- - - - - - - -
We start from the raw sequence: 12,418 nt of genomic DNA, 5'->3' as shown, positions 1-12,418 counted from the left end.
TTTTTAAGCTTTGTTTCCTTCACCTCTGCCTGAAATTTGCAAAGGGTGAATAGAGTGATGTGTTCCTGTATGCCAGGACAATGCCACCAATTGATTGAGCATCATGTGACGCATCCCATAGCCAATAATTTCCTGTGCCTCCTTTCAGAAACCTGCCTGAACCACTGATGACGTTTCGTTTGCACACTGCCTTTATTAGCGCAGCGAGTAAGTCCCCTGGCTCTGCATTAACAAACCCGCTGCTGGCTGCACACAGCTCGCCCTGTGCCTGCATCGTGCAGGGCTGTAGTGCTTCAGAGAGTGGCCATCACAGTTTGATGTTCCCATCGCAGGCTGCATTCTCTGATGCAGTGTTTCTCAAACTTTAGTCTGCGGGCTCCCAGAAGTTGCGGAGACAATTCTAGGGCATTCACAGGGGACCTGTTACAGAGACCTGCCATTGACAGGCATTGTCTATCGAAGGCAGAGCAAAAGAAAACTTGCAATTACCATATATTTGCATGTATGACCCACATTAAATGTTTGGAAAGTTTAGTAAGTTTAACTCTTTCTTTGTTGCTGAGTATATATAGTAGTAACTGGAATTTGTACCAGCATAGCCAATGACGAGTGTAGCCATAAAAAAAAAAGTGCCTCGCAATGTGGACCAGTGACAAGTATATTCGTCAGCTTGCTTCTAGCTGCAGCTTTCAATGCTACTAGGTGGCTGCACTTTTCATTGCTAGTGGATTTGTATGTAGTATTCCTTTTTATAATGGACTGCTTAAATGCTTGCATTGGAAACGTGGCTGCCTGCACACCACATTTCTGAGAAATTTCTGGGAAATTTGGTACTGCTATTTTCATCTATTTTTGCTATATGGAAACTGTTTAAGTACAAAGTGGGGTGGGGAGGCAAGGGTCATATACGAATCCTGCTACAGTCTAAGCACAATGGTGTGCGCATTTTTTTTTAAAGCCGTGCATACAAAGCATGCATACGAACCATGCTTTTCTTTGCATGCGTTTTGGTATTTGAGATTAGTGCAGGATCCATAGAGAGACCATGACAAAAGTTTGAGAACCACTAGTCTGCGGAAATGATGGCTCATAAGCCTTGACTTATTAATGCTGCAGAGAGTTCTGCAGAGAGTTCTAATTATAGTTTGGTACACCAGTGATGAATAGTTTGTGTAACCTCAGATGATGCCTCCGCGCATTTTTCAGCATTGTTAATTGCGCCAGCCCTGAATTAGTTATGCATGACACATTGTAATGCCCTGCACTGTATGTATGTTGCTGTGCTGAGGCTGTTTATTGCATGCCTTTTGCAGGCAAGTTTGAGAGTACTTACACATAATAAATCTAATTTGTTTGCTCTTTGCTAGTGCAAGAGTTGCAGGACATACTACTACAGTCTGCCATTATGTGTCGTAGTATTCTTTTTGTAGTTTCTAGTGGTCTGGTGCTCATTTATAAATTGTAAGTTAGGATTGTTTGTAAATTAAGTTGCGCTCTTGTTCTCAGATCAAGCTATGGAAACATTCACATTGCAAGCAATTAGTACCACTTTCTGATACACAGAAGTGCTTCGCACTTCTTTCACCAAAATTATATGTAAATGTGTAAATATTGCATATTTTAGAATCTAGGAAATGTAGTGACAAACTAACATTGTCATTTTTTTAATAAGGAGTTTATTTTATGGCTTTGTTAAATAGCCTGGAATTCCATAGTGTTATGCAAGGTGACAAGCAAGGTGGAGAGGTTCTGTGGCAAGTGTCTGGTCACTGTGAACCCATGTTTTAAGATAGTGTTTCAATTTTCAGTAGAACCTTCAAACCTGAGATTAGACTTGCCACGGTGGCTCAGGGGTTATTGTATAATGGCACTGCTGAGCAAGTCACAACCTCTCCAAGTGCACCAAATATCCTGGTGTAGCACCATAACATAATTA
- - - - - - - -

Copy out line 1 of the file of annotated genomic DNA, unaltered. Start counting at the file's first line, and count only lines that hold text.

We start from the raw sequence: 12,418 nt of genomic DNA, 5'->3' as shown, positions 1-12,418 counted from the left end.